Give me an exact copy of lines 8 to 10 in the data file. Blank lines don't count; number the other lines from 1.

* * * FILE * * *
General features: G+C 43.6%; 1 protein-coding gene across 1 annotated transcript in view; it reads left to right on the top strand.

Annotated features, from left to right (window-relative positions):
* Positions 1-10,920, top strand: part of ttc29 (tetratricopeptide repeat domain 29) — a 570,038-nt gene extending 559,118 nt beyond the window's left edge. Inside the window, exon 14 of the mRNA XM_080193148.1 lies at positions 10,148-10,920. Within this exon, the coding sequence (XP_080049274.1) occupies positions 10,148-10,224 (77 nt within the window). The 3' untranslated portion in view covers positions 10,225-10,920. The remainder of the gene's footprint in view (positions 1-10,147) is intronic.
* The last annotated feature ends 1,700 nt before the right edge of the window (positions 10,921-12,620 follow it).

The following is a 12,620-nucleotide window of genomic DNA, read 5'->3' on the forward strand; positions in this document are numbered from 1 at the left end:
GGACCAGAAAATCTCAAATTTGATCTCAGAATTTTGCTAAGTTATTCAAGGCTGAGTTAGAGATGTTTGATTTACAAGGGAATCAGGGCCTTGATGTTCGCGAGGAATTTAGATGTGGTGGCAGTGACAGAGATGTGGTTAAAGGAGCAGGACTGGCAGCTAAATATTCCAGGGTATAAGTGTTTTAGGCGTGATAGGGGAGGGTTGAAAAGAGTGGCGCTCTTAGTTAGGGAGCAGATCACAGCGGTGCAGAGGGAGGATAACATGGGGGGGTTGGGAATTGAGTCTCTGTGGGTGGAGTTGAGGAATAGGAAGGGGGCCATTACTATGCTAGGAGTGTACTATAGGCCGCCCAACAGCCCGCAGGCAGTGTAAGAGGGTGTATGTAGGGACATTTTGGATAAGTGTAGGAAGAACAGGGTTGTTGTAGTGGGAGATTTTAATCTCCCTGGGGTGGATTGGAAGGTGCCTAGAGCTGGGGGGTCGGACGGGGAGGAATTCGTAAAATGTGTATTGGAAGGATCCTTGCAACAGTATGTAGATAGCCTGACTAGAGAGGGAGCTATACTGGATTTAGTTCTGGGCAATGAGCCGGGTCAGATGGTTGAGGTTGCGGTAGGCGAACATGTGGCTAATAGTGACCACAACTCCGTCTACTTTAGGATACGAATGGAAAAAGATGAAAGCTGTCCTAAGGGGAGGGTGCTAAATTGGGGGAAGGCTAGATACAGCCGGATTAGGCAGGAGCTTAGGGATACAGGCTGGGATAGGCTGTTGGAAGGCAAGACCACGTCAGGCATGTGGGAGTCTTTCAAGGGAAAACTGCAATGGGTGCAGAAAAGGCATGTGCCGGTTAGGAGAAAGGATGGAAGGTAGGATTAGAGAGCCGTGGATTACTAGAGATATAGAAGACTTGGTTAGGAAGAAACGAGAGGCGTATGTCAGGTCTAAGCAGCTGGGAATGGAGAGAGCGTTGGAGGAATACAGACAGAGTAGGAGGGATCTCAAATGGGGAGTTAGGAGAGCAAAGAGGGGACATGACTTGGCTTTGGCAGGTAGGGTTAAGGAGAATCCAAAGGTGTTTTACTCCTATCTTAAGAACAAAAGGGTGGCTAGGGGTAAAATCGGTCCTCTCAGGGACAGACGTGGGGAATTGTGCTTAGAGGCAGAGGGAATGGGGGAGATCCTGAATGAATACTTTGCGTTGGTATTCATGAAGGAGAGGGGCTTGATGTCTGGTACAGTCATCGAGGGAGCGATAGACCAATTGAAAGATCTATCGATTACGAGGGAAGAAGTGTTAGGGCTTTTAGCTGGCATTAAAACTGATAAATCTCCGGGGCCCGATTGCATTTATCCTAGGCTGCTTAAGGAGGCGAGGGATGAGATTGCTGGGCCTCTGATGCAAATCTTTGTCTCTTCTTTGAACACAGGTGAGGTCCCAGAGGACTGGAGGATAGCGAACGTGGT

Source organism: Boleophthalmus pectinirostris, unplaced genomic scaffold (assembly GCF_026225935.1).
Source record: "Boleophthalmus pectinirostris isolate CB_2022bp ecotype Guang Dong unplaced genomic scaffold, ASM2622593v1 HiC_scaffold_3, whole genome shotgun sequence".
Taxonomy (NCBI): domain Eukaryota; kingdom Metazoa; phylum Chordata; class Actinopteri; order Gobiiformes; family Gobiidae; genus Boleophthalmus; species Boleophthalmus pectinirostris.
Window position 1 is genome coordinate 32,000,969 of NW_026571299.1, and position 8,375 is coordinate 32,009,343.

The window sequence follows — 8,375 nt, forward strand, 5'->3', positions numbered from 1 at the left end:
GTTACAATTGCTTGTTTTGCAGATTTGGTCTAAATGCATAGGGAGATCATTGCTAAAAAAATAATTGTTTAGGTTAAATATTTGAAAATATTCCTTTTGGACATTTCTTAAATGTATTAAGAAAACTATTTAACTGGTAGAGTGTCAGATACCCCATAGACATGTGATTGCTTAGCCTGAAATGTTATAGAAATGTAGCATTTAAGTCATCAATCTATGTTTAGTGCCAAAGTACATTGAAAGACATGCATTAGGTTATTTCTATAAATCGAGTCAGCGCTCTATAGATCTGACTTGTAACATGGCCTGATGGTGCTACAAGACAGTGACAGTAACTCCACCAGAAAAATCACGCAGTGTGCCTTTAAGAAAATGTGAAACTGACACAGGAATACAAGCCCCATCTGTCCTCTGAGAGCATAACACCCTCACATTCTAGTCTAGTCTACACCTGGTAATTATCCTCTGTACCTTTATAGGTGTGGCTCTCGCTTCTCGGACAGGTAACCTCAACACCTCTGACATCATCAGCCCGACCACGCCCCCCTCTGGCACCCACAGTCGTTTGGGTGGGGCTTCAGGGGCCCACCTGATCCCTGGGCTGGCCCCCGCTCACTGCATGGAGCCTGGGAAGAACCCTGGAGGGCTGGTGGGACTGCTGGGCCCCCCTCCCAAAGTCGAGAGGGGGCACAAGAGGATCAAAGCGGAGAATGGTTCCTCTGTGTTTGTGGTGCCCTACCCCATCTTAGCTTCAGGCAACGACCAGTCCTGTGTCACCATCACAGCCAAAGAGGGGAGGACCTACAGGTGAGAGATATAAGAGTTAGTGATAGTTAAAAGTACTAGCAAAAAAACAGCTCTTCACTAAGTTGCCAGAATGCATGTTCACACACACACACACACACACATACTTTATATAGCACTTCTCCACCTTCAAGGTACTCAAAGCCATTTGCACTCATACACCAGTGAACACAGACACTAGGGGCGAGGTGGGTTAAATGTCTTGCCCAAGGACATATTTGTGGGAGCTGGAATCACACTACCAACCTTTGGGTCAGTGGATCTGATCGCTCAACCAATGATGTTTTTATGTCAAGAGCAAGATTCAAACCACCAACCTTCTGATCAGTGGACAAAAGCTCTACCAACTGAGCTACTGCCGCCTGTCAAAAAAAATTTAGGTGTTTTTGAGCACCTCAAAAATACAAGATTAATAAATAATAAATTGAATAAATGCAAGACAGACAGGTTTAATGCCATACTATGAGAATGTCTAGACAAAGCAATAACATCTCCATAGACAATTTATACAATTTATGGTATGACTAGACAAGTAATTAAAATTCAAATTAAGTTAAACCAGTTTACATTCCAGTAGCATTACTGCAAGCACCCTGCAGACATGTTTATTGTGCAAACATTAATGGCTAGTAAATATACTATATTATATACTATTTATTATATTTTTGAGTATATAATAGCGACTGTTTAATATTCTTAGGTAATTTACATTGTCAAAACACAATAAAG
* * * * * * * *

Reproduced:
Source record: "Boleophthalmus pectinirostris isolate CB_2022bp ecotype Guang Dong unplaced genomic scaffold, ASM2622593v1 HiC_scaffold_3, whole genome shotgun sequence".
Taxonomy (NCBI): domain Eukaryota; kingdom Metazoa; phylum Chordata; class Actinopteri; order Gobiiformes; family Gobiidae; genus Boleophthalmus; species Boleophthalmus pectinirostris.
Window position 1 is genome coordinate 32,000,969 of NW_026571299.1, and position 8,375 is coordinate 32,009,343.